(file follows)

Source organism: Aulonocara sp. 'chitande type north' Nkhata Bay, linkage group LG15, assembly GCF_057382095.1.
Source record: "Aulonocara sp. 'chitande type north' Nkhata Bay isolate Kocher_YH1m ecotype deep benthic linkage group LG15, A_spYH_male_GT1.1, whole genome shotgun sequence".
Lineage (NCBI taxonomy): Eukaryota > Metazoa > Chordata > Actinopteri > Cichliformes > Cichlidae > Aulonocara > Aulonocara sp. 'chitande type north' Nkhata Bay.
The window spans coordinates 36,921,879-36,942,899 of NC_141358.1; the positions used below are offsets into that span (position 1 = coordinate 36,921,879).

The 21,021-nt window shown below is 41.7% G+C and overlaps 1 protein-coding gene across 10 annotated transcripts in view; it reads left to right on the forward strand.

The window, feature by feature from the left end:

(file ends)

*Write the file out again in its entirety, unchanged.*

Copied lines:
Source organism: Aulonocara sp. 'chitande type north' Nkhata Bay, linkage group LG15, assembly GCF_057382095.1.
Source record: "Aulonocara sp. 'chitande type north' Nkhata Bay isolate Kocher_YH1m ecotype deep benthic linkage group LG15, A_spYH_male_GT1.1, whole genome shotgun sequence".
Lineage (NCBI taxonomy): Eukaryota > Metazoa > Chordata > Actinopteri > Cichliformes > Cichlidae > Aulonocara > Aulonocara sp. 'chitande type north' Nkhata Bay.
The window spans coordinates 36,921,879-36,942,899 of NC_141358.1; the positions used below are offsets into that span (position 1 = coordinate 36,921,879).

The 21,021-nt window shown below is 41.7% G+C and overlaps 1 protein-coding gene across 10 annotated transcripts in view; it reads left to right on the forward strand.

The window, feature by feature from the left end: